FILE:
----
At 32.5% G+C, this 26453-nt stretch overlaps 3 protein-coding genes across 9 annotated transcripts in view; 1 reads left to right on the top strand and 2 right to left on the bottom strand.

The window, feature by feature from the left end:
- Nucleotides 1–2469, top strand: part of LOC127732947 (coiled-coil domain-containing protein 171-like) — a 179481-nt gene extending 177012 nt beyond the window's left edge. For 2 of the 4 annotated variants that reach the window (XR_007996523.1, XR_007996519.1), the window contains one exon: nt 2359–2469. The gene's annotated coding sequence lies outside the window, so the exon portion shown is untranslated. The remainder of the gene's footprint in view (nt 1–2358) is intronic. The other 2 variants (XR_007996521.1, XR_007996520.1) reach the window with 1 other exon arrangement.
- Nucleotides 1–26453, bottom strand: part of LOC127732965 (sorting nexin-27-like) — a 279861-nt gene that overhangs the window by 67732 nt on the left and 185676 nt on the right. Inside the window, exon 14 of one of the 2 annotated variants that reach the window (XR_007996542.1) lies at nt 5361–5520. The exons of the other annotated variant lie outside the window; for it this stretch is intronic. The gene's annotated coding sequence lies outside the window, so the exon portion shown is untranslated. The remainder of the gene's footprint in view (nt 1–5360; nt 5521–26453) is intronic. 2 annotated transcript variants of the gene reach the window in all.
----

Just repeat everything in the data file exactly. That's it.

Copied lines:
At 32.5% G+C, this 26453-nt stretch overlaps 3 protein-coding genes across 9 annotated transcripts in view; 1 reads left to right on the top strand and 2 right to left on the bottom strand.

The window, feature by feature from the left end:
- Nucleotides 1–2469, top strand: part of LOC127732947 (coiled-coil domain-containing protein 171-like) — a 179481-nt gene extending 177012 nt beyond the window's left edge. For 2 of the 4 annotated variants that reach the window (XR_007996523.1, XR_007996519.1), the window contains one exon: nt 2359–2469. The gene's annotated coding sequence lies outside the window, so the exon portion shown is untranslated. The remainder of the gene's footprint in view (nt 1–2358) is intronic. The other 2 variants (XR_007996521.1, XR_007996520.1) reach the window with 1 other exon arrangement.
- Nucleotides 1–26453, bottom strand: part of LOC127732965 (sorting nexin-27-like) — a 279861-nt gene that overhangs the window by 67732 nt on the left and 185676 nt on the right. Inside the window, exon 14 of one of the 2 annotated variants that reach the window (XR_007996542.1) lies at nt 5361–5520. The exons of the other annotated variant lie outside the window; for it this stretch is intronic. The gene's annotated coding sequence lies outside the window, so the exon portion shown is untranslated. The remainder of the gene's footprint in view (nt 1–5360; nt 5521–26453) is intronic. 2 annotated transcript variants of the gene reach the window in all.